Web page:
Next, I modified the geometry, experimenting with the deformation tools (Tool>Deformation). There was no exact science to get the right look but I used the size, inflate and smooth deformers the most. I also inverted the mask and played with negative values in the deformers as well. Here's a Zbrush render with some of the final chunks done:
Once I was happy with my detailed chunks, I created a new texture with a size of 2048 or 4096 depending on the scale of the object, with a color of 50% grey. Then it was onto Zmapper. In Zmapper, I loaded the 3dsmax's setting for best quality tangent space, and adjusted the scan distance max range an average 40% above the default. After generating the normal map, Zmapper kicks you back to the main Zbrush window with what looks like a screwed up transfer. It's actually 100% ok and will look correct once you save out the texture (normal map) from zbrush and apply the map in 3dsmax. Finally, I exported out subdivision 3-4 for each chunk out of Zbrush and replaced the base models in 3dsmax with higher poly versions. Here's an image of the chunks back into 3dsmax, color coded. You can see the vines in the scene which were created using 3dsmax's hair plug-in on renderable splines with some noise. They would later be rendered separately with some grass in a pass along with their shadows.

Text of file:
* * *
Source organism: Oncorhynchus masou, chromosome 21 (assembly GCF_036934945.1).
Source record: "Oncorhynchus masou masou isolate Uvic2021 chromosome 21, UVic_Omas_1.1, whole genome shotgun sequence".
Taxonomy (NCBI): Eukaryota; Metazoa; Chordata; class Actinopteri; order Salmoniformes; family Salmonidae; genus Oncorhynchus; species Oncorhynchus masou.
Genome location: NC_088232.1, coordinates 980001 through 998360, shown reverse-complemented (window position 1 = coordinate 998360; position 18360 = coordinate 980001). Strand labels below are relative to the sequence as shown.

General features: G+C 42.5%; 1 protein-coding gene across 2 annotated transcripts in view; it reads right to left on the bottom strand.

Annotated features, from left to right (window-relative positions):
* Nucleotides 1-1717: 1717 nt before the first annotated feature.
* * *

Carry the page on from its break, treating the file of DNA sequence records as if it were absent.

Texturing and Materials for the Cave
My texturing process was split up in two stages. The first stage was constructing the base color texture. Then I used that base in Zbrush to aid in my normal map creation.
For creating my base textures I used the awesome 3D Total Textures. Specifically for the textures in the cave, Vol . 1 and Vol . 12 were used. I used basic Photoshop techniques to blend and adjust the textures to get a consistent base for all chunks. Below is an example of the texture breakdown for the "hole” chunk: